Matthew R. Arnold of Arnold & Smith, PLLC answers the question “How long does getting a divorce take?”
That special time of year is looming—April 15. That is not the date on which Santa Claus comes tumbling down the chimney with a slew of nice gifts to leave under the tree. Quite the opposite: April 15 is the date every year on which Americans pay their dues to Uncle Sam and to their respective state governments.
Not all state governments impose an income tax, but this state (North Carolina) does, and the federal government expects its dues. Aside from whatever complications one has experienced in the past with figuring and paying taxes, if one has recently divorced, one should beware, because new complications may be aplenty.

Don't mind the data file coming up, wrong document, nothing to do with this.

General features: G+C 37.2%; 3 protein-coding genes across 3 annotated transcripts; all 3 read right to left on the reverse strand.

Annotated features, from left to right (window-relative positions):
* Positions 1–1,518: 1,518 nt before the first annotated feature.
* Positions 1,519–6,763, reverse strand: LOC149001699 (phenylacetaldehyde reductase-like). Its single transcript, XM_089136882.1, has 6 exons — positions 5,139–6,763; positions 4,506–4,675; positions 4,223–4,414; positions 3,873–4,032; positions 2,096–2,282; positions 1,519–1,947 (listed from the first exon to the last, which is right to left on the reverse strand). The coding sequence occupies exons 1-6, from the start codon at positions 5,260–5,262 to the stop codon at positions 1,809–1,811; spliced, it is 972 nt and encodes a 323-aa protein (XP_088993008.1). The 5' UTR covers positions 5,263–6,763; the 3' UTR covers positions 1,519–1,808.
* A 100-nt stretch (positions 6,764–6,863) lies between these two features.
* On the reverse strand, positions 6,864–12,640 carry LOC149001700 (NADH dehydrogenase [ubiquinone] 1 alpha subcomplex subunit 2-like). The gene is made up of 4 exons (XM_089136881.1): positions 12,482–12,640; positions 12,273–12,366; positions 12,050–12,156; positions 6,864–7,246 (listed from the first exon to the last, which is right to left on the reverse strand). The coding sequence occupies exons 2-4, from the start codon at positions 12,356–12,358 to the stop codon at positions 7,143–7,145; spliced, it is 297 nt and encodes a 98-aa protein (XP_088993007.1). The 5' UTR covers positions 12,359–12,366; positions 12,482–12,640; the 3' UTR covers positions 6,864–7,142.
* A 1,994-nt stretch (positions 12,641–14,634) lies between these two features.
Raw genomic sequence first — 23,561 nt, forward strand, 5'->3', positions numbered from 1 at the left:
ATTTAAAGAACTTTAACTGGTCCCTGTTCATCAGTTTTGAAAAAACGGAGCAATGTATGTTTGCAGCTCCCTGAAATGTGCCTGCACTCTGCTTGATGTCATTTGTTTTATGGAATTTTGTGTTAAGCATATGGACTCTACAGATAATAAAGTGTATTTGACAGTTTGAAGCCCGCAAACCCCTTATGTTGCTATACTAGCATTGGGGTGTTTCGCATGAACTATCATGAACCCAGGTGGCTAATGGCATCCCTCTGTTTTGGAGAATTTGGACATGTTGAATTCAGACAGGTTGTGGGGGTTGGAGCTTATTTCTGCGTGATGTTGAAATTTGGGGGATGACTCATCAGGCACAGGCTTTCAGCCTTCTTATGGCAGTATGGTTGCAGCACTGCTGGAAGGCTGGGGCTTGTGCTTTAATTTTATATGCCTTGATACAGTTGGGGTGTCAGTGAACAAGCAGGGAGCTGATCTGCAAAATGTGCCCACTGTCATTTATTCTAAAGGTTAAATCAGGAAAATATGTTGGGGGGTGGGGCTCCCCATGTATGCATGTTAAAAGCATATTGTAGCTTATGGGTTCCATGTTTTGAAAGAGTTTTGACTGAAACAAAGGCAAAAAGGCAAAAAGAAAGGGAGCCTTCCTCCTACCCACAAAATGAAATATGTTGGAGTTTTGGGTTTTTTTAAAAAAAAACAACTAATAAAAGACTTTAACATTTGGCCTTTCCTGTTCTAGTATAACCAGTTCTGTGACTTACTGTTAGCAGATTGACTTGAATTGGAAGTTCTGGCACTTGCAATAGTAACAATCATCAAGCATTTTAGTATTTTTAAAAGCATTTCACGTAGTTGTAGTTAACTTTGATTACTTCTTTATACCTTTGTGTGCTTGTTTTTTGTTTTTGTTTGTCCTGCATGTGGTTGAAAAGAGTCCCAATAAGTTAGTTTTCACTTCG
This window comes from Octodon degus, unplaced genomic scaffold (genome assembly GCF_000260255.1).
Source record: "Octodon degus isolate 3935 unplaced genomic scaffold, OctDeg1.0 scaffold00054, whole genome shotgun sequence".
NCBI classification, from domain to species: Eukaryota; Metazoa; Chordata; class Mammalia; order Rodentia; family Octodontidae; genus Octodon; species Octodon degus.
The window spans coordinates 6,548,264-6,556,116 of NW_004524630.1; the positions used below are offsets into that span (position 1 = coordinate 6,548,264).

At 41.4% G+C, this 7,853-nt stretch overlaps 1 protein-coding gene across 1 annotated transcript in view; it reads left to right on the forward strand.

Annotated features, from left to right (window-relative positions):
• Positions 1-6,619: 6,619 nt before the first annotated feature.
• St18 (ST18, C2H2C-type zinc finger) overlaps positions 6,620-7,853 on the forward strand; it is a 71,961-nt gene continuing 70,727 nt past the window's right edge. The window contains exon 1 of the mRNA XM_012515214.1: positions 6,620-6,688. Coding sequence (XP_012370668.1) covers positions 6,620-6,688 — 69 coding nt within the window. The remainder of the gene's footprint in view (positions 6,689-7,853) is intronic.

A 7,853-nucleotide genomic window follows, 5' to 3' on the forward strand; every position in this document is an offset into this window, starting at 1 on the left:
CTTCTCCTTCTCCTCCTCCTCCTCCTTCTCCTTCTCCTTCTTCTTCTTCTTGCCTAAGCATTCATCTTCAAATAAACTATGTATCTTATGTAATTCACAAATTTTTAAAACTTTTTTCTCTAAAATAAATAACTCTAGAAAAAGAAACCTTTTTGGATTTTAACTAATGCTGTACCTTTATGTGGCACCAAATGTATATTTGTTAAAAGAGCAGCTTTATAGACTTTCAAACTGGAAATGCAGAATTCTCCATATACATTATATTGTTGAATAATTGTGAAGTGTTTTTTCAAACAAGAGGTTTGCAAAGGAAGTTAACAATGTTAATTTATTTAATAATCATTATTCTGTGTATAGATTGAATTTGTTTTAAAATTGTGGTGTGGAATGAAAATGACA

Even if one has not yet divorced but is engaged in the divorce process, tax time could prove especially troublesome. What, for instance, is one’s filing status? Is one married and filing jointly or married and filing separately? And, importantly, who is the Head of Household for tax purposes?
Unfortunately, answering these queries may require not only conversation with—but also the cooperation of—one’s ex or soon-to-be ex. This could prove vexing, and especially so if the ugliness if a divorce proceeding is looming over the erstwhile tedious task of preparing taxes.